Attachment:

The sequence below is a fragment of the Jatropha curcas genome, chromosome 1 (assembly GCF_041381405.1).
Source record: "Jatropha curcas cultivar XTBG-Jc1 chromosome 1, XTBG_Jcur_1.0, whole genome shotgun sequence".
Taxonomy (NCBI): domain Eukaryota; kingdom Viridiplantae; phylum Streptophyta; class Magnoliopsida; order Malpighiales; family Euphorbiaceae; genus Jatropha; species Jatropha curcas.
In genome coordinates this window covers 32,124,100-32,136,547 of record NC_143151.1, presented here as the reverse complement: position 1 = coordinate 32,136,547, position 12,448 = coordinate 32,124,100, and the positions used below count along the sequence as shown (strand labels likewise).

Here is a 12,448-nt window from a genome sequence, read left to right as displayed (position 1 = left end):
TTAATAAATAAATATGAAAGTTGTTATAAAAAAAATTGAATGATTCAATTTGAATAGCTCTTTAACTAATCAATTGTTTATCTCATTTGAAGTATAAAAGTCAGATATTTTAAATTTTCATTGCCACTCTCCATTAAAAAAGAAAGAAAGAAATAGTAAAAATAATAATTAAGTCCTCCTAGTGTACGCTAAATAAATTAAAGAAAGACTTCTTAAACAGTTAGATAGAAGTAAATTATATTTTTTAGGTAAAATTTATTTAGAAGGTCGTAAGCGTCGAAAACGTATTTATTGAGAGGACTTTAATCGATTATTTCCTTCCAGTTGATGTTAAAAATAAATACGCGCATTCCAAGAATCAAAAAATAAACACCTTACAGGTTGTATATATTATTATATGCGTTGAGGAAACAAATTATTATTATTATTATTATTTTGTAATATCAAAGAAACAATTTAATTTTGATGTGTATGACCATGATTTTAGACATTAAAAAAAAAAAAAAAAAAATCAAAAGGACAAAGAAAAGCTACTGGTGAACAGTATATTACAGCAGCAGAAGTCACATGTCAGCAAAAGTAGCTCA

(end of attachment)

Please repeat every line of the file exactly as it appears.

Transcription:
The sequence below is a fragment of the Jatropha curcas genome, chromosome 1 (assembly GCF_041381405.1).
Source record: "Jatropha curcas cultivar XTBG-Jc1 chromosome 1, XTBG_Jcur_1.0, whole genome shotgun sequence".
Taxonomy (NCBI): domain Eukaryota; kingdom Viridiplantae; phylum Streptophyta; class Magnoliopsida; order Malpighiales; family Euphorbiaceae; genus Jatropha; species Jatropha curcas.
In genome coordinates this window covers 32,124,100-32,136,547 of record NC_143151.1, presented here as the reverse complement: position 1 = coordinate 32,136,547, position 12,448 = coordinate 32,124,100, and the positions used below count along the sequence as shown (strand labels likewise).

Here is a 12,448-nt window from a genome sequence, read left to right as displayed (position 1 = left end):
TTAATAAATAAATATGAAAGTTGTTATAAAAAAAATTGAATGATTCAATTTGAATAGCTCTTTAACTAATCAATTGTTTATCTCATTTGAAGTATAAAAGTCAGATATTTTAAATTTTCATTGCCACTCTCCATTAAAAAAGAAAGAAAGAAATAGTAAAAATAATAATTAAGTCCTCCTAGTGTACGCTAAATAAATTAAAGAAAGACTTCTTAAACAGTTAGATAGAAGTAAATTATATTTTTTAGGTAAAATTTATTTAGAAGGTCGTAAGCGTCGAAAACGTATTTATTGAGAGGACTTTAATCGATTATTTCCTTCCAGTTGATGTTAAAAATAAATACGCGCATTCCAAGAATCAAAAAATAAACACCTTACAGGTTGTATATATTATTATATGCGTTGAGGAAACAAATTATTATTATTATTATTATTTTGTAATATCAAAGAAACAATTTAATTTTGATGTGTATGACCATGATTTTAGACATTAAAAAAAAAAAAAAAAAAATCAAAAGGACAAAGAAAAGCTACTGGTGAACAGTATATTACAGCAGCAGAAGTCACATGTCAGCAAAAGTAGCTCA